|Kory (center) speaks with constituents.|
At a fundraiser in the Seven Corners area Jan. 6, Kory outlined some of the bills she has already filed: These include bills to require school boards to consider certain factors before expelling a student, allow school boards to start school before Labor Day, let high school graduates approved for “deferred action” status pay the in-state tuition rate at community colleges, clarify the charter school application process, repeal the ultrasound requirement passed last year for women seeking abortions, allow school employees to administer epi-pens to students suffering severe allergic reactions, and change the way small business tax liability is calculated.
Kory is also working on drafting bills that would prohibit guns on school property, provide interpreters for voters, make voting absentee in person easier, prohibit school from starting before 8 a.m., strengthen the requirements for electronic textbooks, and create a registry for companion animals. Kory is a co-patron on bills to stiffen the training requirements for gun owners and ban texting while driving.
If a delegate drafts a bill the that governor likes, the governor has the authority to claim it as his own bill, Kory says. That’s what happened with a measure she wanted to introduce that calls for community colleges to share data with high schools on students who need remedial courses.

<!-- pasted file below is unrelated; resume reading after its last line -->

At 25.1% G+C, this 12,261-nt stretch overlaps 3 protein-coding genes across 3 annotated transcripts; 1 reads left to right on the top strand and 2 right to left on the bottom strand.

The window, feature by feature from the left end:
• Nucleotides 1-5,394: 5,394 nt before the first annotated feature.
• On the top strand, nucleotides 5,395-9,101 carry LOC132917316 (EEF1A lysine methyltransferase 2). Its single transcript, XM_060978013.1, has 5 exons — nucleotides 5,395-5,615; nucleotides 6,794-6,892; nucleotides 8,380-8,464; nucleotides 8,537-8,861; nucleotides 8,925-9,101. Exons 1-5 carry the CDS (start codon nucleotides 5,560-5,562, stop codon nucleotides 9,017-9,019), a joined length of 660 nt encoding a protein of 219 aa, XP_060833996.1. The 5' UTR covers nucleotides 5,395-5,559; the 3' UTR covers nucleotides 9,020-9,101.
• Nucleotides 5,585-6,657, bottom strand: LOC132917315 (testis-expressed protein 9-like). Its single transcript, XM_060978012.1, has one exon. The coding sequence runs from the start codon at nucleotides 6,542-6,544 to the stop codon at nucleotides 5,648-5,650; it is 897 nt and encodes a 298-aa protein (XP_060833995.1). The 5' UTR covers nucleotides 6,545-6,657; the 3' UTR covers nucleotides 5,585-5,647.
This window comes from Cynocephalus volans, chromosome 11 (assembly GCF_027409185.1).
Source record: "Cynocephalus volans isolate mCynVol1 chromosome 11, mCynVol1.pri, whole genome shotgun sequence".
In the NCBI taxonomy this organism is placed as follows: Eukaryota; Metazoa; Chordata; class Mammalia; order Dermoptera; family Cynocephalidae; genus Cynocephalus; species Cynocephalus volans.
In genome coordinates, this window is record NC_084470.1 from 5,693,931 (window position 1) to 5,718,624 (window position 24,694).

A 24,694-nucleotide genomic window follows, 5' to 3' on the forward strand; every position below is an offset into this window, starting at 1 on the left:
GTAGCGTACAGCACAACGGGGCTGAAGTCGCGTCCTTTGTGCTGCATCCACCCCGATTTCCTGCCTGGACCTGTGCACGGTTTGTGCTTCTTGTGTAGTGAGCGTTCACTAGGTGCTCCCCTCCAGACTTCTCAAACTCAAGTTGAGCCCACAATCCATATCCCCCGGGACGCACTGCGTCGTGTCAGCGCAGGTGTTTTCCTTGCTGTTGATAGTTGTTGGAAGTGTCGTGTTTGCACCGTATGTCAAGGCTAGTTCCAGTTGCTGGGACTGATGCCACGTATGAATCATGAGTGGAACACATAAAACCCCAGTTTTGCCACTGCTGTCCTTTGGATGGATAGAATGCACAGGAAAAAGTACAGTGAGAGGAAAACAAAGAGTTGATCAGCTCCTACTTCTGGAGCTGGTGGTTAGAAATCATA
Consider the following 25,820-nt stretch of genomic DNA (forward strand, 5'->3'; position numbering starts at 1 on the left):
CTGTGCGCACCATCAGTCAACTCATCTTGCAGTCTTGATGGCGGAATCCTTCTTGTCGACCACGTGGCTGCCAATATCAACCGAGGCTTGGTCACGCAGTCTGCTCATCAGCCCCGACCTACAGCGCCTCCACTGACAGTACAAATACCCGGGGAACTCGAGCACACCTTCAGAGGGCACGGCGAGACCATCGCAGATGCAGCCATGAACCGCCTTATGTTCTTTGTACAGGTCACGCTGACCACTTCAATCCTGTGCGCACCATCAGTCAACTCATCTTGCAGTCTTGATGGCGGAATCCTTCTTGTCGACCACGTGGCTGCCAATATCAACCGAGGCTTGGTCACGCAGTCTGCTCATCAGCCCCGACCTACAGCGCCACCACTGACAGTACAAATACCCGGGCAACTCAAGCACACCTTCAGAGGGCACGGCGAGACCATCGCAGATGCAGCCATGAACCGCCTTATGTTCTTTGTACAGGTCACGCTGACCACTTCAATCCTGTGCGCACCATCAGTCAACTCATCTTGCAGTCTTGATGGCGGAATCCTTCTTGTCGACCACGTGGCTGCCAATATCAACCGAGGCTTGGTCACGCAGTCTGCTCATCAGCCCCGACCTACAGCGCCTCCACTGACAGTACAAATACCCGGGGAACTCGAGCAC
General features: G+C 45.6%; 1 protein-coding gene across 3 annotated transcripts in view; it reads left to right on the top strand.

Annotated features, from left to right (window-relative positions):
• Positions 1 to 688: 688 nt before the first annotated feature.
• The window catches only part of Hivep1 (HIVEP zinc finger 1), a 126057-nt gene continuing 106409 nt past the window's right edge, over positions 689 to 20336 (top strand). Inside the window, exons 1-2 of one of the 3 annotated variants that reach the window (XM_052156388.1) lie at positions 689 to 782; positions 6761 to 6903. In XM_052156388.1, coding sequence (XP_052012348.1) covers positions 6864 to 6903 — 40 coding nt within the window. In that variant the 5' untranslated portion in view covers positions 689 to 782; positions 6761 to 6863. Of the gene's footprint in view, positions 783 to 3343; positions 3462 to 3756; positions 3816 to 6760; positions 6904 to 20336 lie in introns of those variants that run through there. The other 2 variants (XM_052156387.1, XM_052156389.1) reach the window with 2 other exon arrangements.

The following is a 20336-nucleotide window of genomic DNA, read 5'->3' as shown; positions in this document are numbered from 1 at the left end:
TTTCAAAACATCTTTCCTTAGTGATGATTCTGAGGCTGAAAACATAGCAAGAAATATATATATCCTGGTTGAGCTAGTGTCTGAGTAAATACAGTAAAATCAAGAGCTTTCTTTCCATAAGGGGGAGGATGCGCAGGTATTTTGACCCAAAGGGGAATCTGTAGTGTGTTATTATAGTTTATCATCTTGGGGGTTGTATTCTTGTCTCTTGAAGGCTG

During the second year of the session, each delegate is allowed to introduce only 15 bills, so that means lawmakers have to consider carefully which measures to put forward. As a Democrat in a legislature with a large Republican majority, Kory is focusing on introducing bills likely to have bipartisan support. She predicted there will be a large number of bills proposed this session promoting the Tea Party view on social issues, as the entire House is up for re-election and Republicans will be trying to appeal to the most conservative elements in their party.
Transportation funding will be the big issue for the state this year, and Kory calls Gov. Bob McDonnell’s proposals—to transfer $500 million from education and other areas and index the gas tax—inadequate solutions for Northern Virginia’s critical transportation needs.